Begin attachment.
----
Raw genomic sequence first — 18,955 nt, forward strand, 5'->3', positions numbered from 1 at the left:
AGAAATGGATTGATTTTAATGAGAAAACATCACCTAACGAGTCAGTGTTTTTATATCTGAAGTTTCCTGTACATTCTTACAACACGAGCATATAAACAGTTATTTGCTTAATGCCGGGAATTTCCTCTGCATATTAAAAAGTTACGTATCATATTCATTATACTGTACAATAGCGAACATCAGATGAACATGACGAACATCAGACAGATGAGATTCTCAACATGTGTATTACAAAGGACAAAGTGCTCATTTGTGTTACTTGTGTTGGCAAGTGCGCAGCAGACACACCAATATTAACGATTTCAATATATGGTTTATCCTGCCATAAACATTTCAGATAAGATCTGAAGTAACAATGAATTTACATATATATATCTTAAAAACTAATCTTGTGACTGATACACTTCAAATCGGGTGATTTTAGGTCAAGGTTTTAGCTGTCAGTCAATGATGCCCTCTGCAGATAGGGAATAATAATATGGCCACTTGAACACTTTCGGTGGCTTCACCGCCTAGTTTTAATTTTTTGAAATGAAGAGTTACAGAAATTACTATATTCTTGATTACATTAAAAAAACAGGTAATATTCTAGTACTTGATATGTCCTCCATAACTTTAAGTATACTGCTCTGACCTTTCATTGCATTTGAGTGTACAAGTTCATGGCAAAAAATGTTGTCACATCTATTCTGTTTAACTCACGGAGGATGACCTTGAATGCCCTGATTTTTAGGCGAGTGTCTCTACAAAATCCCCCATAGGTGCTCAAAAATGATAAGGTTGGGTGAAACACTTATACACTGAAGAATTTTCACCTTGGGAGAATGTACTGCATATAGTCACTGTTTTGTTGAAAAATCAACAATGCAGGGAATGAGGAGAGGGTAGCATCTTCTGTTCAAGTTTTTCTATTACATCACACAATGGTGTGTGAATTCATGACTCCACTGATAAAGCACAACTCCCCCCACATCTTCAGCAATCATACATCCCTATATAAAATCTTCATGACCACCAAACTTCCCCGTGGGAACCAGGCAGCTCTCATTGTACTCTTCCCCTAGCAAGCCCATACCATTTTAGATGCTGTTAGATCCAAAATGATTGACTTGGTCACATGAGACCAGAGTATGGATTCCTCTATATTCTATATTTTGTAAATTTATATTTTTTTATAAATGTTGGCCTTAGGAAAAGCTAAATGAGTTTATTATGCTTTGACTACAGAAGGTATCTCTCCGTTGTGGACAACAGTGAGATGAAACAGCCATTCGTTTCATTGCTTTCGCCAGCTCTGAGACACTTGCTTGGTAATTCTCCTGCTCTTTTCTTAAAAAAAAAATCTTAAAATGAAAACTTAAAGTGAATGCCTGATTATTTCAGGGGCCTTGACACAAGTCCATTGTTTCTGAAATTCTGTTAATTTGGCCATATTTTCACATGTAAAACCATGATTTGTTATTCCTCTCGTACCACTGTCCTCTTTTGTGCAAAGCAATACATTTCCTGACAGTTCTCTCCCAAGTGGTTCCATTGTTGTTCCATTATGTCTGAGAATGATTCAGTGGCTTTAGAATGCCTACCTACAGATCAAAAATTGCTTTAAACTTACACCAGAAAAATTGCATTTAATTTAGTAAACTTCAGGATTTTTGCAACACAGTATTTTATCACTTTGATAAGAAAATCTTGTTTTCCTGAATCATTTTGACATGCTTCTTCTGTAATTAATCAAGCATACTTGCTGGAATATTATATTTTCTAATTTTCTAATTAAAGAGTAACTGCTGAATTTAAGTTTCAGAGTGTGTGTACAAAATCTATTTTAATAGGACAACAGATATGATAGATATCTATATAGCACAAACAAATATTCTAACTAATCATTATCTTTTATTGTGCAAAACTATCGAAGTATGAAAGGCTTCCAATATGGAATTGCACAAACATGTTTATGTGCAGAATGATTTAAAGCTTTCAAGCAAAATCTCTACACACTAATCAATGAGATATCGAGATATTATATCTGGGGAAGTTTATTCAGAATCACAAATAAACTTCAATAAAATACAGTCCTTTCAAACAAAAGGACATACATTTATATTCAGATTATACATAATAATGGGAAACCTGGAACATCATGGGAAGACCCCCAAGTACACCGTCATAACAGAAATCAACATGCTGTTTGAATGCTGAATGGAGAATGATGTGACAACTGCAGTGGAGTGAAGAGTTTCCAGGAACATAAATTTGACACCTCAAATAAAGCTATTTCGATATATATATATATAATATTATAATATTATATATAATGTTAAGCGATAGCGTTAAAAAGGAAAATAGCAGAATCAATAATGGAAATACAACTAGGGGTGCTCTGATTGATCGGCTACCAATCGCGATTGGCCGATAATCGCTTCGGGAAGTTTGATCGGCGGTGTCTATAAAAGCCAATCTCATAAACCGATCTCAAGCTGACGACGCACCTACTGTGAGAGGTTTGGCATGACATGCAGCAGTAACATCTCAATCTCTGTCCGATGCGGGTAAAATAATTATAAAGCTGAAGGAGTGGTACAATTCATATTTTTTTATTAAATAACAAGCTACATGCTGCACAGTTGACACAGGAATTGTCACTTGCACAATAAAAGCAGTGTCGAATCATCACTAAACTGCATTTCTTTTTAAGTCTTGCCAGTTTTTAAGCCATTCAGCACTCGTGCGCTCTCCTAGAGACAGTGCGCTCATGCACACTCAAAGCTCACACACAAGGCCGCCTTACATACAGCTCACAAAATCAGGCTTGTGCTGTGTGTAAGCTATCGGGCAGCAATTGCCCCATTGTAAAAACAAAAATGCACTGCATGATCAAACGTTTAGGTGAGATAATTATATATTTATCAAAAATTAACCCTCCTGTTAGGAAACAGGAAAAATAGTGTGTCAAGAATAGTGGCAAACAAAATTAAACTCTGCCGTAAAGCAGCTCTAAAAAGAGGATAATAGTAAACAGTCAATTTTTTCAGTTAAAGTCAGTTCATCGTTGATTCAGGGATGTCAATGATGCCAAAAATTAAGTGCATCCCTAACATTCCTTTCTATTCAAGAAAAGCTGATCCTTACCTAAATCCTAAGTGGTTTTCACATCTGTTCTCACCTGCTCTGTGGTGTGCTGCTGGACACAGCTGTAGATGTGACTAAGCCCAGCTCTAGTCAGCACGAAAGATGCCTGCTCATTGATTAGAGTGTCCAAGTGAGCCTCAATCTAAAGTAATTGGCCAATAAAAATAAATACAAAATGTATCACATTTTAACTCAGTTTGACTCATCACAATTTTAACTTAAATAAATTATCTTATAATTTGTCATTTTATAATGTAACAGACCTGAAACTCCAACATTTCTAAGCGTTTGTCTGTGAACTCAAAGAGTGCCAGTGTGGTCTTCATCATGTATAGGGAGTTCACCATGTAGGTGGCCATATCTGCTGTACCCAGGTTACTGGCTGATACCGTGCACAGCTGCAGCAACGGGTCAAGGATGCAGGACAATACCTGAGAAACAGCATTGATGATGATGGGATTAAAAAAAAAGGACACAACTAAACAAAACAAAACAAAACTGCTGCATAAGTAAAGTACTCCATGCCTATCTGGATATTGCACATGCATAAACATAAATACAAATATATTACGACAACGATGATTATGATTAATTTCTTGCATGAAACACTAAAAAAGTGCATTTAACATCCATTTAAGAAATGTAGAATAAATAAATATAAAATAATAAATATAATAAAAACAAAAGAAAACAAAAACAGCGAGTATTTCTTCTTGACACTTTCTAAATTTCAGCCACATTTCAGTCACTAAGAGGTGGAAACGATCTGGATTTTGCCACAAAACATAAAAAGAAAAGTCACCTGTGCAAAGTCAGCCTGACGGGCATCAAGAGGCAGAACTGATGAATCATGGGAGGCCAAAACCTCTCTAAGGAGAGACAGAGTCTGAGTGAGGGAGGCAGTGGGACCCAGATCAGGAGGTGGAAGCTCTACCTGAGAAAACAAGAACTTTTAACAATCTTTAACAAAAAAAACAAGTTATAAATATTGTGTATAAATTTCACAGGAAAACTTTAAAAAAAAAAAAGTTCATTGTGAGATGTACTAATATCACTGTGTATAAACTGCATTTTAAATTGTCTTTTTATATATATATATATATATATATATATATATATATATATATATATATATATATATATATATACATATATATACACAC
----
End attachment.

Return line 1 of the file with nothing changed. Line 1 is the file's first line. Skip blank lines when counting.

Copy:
Raw genomic sequence first — 18,955 nt, forward strand, 5'->3', positions numbered from 1 at the left: